Final Rulemaking by the U.S. Department of Education.  To develop new regulations related to the oversight of Title IV Programs and in accordance with the requirements of the HEA, ED periodically convenes committees comprised of various constituencies to discuss revisions to the regulations, and the committee members negotiate the terms of the revisions with ED. This process is referred to as “negotiated rulemaking.” When a negotiated rulemaking committee reaches consensus on all proposed regulatory language and associated edits, then ED must propose the regulations to the public in the form agreed to by the committee. However, if the committee does not reach consensus on all topics, then ED can move forward with revisions to the regulations as originally proposed or change certain provisions without additional discussion.
 
In November 2009, ED established a committee to negotiate new regulatory language relative to program integrity topics. This group held three separate week-long meetings, the last of which occurred in January 2010. The program integrity negotiated rulemaking process addressed 14 different topics and the committee responsible for discussing these provisions, which included representatives of the various higher education constituencies, was unable to reach consensus on the form of all of the proposed rules. Accordingly, under the negotiated rulemaking


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protocol, ED could propose rules without regard to the tentative agreement or disagreement regarding certain issues.
 
On June 18, 2010, ED issued a Notice of Proposed Rulemaking (NPRM) in respect of the program integrity issues, addressing 13 of the 14 issues in their entirety, and partially addressing the gainful employment topic. ED allowed a 45 day public comment period during which time we provided written commentary on the proposed regulatory language. Subsequently, on July 23, 2010, ED issued a separate NPRM containing proposed gainful employment metrics, with a separate 45 day public comment period to which we also responded.
 
On October 29, 2010, ED issued final regulations pertaining to certain aspects of the administration of Title IV Programs. With minor exceptions these regulations will become effective July 1, 2011. ED previously announced that it was delaying until early 2011 publication of final regulations on certain further proposed gainful employment regulations, which are expected to become effective July 1, 2012 or thereafter. Currently, we have identified the rules concerning gainful employment, compensation, the definition of a credit hour and the broadened definition of misrepresentation as the rules likely to materially impact our business. We are in the process of reviewing and assessing the likely impact of the October 29, 2010 final regulations on our operations. We cannot currently predict how significant any such impact will be. Compliance with these final rules could have a material impact on the manner in which we conduct our business and the results of our operations.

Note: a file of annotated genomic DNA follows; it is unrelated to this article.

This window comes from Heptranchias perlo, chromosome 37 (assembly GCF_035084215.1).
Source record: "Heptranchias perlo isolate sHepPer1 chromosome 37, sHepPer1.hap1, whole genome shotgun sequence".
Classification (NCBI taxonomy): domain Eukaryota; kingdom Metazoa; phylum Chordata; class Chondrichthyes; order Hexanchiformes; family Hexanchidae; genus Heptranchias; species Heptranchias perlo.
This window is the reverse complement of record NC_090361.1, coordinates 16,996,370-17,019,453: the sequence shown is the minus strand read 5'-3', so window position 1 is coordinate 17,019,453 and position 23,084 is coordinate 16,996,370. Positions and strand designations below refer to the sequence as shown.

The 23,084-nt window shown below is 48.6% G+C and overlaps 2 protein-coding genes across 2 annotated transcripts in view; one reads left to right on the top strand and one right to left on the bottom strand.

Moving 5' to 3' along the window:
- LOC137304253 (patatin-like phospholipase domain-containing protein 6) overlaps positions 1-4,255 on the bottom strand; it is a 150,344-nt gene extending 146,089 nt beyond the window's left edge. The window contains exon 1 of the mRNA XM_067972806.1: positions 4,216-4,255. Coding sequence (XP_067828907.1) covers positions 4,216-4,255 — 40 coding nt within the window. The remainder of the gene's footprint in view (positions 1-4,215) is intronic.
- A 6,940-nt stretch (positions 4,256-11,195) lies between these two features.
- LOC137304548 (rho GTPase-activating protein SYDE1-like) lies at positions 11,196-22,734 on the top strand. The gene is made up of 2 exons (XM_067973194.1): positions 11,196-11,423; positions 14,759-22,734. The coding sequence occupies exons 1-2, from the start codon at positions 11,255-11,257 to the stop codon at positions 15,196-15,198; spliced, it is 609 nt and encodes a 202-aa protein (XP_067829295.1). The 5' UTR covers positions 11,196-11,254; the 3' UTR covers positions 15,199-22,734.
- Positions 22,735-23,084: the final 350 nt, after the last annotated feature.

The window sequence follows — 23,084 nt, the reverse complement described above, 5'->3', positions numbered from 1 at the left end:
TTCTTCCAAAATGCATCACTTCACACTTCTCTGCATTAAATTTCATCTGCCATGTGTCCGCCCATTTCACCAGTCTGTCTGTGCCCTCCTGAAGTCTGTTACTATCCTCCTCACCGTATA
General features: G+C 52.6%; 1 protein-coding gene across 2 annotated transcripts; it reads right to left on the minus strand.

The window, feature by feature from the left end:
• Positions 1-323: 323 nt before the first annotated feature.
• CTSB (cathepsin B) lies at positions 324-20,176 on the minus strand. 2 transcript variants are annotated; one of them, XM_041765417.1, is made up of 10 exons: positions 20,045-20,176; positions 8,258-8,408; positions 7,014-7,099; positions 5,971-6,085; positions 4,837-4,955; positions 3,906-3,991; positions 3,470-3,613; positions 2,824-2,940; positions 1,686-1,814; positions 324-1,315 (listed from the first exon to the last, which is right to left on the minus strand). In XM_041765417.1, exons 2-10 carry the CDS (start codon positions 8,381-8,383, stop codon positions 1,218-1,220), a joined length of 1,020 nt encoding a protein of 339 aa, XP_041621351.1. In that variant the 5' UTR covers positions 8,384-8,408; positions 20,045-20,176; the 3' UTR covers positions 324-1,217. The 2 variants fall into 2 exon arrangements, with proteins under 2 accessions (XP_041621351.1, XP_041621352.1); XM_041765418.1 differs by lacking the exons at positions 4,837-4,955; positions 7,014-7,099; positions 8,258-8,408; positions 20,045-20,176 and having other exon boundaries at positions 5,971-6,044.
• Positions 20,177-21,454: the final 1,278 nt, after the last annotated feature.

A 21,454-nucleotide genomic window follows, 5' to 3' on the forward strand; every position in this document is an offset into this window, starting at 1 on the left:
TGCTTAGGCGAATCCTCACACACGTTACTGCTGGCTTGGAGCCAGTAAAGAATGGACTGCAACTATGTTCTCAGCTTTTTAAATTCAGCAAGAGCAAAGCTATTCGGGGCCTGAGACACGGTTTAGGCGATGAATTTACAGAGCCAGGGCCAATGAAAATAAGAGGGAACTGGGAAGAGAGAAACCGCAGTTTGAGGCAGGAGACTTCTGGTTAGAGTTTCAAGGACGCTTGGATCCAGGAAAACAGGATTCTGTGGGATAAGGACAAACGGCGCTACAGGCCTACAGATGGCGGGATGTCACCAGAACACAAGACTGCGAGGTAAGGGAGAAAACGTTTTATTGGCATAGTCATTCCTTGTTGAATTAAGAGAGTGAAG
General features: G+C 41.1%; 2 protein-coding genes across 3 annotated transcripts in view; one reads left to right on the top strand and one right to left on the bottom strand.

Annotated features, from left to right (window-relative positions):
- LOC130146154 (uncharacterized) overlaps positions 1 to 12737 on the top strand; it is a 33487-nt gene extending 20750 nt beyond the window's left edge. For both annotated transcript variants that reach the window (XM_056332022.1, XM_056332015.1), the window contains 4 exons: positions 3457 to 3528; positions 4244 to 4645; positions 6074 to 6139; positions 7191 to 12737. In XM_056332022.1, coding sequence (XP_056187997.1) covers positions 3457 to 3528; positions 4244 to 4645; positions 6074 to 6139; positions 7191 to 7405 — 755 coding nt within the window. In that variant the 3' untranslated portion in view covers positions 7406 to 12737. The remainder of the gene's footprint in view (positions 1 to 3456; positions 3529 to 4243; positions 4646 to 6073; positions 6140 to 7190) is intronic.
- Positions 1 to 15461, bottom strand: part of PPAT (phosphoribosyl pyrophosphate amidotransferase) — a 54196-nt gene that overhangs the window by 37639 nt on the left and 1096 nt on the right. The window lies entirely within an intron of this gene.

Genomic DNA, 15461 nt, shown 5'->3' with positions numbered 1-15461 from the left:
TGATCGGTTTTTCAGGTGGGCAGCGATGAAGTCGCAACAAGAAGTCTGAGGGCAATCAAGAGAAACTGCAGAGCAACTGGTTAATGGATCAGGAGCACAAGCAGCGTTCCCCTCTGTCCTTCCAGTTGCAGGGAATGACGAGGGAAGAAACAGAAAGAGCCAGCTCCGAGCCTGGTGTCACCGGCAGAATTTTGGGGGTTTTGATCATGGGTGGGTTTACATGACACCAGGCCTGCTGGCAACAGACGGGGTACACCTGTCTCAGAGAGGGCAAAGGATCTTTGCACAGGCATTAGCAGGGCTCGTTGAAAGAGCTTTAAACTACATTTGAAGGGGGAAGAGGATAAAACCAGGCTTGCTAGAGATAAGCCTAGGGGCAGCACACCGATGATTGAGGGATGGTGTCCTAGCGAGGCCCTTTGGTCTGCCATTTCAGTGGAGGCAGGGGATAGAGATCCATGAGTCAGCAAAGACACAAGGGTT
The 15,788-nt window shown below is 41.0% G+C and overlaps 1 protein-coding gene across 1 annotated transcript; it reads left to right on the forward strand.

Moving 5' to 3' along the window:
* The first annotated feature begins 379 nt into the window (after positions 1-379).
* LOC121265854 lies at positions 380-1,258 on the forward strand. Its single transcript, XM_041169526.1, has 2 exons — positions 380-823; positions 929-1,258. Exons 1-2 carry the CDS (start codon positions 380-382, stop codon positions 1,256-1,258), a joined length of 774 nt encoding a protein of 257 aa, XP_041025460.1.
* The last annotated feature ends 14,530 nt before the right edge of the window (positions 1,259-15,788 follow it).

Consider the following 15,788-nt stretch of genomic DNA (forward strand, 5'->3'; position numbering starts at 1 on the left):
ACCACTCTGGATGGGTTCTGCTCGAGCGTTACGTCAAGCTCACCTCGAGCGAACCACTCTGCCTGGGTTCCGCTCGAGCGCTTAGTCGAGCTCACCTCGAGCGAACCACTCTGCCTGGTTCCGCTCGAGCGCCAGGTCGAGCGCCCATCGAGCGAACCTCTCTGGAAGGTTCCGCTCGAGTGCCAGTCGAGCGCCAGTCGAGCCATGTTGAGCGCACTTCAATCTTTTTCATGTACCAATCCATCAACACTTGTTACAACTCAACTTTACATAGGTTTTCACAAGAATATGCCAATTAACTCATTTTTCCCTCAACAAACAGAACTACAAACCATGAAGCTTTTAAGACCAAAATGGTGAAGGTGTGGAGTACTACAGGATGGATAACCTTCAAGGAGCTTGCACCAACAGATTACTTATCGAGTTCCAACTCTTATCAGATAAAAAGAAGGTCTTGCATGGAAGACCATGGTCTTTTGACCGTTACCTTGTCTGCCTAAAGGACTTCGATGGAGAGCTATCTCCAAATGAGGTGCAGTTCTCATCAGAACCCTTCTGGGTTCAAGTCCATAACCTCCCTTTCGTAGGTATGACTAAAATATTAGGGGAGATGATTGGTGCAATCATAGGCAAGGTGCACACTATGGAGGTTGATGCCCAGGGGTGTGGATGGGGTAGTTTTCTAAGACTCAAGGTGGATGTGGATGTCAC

Proposed New Definition of “Gainful Employment in a Recognized Occupation.”  The HEA requires an eligible proprietary institution to provide “an eligible program of training to prepare students for gainful employment in a recognized occupation” in order for the institution’s students to qualify for Title IV Program assistance. ED is relying on this statutory provision to propose implementation of the so-called gainful employment rule. On July 26, 2010, ED issued proposed regulations defining gainful employment in respect of a particular program by reference to two debt-related tests: one based on student debt service-to-income ratios for program graduates, and the other based on student loan repayment rates for program enrollees. Based on the application of these tests, a program may be eligible to participate in Title IV Programs without restriction, may be eligible to participate in Title IV Programs with disclosure requirements, may be on restricted status and only able to participate in Title IV Programs with material restrictions (including enrollment limitations), or may be ineligible to participate in Title IV Programs.